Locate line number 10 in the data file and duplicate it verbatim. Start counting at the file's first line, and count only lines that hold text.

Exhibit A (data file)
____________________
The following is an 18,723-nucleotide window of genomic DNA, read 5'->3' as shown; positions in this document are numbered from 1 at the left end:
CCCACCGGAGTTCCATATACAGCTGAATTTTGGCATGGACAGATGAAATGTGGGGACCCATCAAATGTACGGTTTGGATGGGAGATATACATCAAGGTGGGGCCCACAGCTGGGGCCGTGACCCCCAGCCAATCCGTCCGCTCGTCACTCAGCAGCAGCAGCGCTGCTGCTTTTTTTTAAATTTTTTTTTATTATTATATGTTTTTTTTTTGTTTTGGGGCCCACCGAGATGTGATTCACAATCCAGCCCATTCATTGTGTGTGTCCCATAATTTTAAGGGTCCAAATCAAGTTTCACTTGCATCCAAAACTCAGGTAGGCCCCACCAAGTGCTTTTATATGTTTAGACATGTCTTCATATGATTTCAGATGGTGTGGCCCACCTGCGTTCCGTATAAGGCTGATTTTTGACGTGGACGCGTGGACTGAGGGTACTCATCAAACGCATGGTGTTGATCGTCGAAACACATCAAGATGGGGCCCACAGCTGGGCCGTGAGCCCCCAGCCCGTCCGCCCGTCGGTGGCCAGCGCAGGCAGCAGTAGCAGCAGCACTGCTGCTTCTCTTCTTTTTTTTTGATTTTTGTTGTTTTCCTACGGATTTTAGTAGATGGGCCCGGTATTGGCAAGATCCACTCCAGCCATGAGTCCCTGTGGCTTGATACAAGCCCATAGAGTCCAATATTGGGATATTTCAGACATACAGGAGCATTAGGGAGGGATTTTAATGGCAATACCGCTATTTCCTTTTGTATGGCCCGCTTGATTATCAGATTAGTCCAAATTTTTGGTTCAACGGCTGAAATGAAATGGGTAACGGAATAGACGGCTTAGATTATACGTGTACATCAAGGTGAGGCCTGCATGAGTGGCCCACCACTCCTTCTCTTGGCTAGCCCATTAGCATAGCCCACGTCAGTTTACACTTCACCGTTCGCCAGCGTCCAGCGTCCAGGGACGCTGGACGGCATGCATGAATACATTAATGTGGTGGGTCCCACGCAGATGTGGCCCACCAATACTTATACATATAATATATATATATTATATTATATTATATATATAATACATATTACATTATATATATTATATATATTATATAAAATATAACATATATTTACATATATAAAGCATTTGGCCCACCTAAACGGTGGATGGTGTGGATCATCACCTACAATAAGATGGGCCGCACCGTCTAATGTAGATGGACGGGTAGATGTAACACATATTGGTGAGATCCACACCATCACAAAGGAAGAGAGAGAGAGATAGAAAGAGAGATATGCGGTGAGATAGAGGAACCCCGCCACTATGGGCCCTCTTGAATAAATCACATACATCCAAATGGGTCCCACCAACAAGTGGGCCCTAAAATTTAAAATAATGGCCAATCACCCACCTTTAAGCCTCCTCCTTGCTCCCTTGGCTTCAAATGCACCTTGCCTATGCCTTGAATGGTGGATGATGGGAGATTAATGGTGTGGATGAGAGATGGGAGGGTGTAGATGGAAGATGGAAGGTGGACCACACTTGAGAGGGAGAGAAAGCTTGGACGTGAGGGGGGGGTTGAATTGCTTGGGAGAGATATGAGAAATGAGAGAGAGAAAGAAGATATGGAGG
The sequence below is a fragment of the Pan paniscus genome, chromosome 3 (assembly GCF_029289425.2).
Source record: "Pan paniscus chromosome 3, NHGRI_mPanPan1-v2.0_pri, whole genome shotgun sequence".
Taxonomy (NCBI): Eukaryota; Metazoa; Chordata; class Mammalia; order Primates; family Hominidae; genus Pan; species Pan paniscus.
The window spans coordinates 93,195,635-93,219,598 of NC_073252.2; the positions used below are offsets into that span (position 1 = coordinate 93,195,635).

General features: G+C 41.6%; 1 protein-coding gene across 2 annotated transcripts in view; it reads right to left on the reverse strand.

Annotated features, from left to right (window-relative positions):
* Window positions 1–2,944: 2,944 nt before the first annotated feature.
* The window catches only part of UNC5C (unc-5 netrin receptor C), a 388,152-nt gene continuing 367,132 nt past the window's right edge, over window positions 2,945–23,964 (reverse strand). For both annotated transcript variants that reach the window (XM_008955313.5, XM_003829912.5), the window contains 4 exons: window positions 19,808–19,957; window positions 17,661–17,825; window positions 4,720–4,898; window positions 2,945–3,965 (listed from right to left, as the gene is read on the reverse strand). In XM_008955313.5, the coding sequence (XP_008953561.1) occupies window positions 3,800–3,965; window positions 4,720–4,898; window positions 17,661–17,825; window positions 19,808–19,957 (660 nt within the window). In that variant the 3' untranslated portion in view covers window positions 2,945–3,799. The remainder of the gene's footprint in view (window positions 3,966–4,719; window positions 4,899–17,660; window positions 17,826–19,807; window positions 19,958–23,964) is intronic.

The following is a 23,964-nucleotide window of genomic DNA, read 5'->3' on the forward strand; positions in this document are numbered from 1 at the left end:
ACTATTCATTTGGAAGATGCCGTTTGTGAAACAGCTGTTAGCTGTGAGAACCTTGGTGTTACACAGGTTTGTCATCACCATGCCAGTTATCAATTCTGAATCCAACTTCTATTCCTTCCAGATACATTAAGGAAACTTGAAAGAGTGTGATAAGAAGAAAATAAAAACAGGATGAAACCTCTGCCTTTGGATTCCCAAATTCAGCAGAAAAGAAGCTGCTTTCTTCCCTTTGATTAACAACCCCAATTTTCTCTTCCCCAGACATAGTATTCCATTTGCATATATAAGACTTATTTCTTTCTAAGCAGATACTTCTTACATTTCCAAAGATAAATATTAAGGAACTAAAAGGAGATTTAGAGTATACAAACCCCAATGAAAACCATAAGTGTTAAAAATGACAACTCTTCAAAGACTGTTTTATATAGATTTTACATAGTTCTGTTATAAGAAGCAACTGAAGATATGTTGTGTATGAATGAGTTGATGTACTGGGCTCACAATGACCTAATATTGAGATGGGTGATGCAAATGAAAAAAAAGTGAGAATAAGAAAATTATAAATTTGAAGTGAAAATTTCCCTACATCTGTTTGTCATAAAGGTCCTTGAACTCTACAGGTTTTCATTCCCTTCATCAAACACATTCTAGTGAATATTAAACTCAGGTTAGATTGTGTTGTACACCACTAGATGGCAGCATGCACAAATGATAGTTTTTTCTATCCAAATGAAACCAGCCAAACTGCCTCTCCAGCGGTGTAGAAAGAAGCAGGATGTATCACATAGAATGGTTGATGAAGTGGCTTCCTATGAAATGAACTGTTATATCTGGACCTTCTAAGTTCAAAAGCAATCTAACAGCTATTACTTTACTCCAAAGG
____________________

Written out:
* The window catches only part of UNC5C (unc-5 netrin receptor C), a 388,152-nt gene continuing 367,132 nt past the window's right edge, over window positions 2,945–23,964 (reverse strand). For both annotated transcript variants that reach the window (XM_008955313.5, XM_003829912.5), the window contains 4 exons: window positions 19,808–19,957; window positions 17,661–17,825; window positions 4,720–4,898; window positions 2,945–3,965 (listed from right to left, as the gene is read on the reverse strand). In XM_008955313.5, the coding sequence (XP_008953561.1) occupies window positions 3,800–3,965; window positions 4,720–4,898; window positions 17,661–17,825; window positions 19,808–19,957 (660 nt within the window). In that variant the 3' untranslated portion in view covers window positions 2,945–3,799. The remainder of the gene's footprint in view (window positions 3,966–4,719; window positions 4,899–17,660; window positions 17,826–19,807; window positions 19,958–23,964) is intronic.